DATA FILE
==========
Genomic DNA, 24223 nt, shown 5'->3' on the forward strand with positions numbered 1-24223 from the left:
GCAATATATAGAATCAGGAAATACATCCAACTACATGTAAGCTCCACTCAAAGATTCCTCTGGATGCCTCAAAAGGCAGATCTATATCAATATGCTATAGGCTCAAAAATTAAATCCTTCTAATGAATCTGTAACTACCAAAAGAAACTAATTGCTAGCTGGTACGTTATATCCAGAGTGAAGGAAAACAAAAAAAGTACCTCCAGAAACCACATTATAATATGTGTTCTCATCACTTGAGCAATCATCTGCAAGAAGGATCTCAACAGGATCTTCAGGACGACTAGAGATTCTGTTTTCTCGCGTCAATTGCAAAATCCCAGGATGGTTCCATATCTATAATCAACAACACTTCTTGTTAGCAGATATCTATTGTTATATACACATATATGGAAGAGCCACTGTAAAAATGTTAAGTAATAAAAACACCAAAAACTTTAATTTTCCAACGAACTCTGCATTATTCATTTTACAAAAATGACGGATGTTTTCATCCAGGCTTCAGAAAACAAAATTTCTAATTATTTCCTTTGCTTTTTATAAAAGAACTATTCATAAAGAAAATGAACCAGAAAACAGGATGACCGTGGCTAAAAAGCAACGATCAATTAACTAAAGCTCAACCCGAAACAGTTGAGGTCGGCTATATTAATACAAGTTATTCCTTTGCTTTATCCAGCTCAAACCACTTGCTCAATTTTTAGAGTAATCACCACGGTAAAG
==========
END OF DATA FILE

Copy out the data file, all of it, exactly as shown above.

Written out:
Genomic DNA, 24223 nt, shown 5'->3' on the forward strand with positions numbered 1-24223 from the left:
GCAATATATAGAATCAGGAAATACATCCAACTACATGTAAGCTCCACTCAAAGATTCCTCTGGATGCCTCAAAAGGCAGATCTATATCAATATGCTATAGGCTCAAAAATTAAATCCTTCTAATGAATCTGTAACTACCAAAAGAAACTAATTGCTAGCTGGTACGTTATATCCAGAGTGAAGGAAAACAAAAAAAGTACCTCCAGAAACCACATTATAATATGTGTTCTCATCACTTGAGCAATCATCTGCAAGAAGGATCTCAACAGGATCTTCAGGACGACTAGAGATTCTGTTTTCTCGCGTCAATTGCAAAATCCCAGGATGGTTCCATATCTATAATCAACAACACTTCTTGTTAGCAGATATCTATTGTTATATACACATATATGGAAGAGCCACTGTAAAAATGTTAAGTAATAAAAACACCAAAAACTTTAATTTTCCAACGAACTCTGCATTATTCATTTTACAAAAATGACGGATGTTTTCATCCAGGCTTCAGAAAACAAAATTTCTAATTATTTCCTTTGCTTTTTATAAAAGAACTATTCATAAAGAAAATGAACCAGAAAACAGGATGACCGTGGCTAAAAAGCAACGATCAATTAACTAAAGCTCAACCCGAAACAGTTGAGGTCGGCTATATTAATACAAGTTATTCCTTTGCTTTATCCAGCTCAAACCACTTGCTCAATTTTTAGAGTAATCACCACGGTAAAG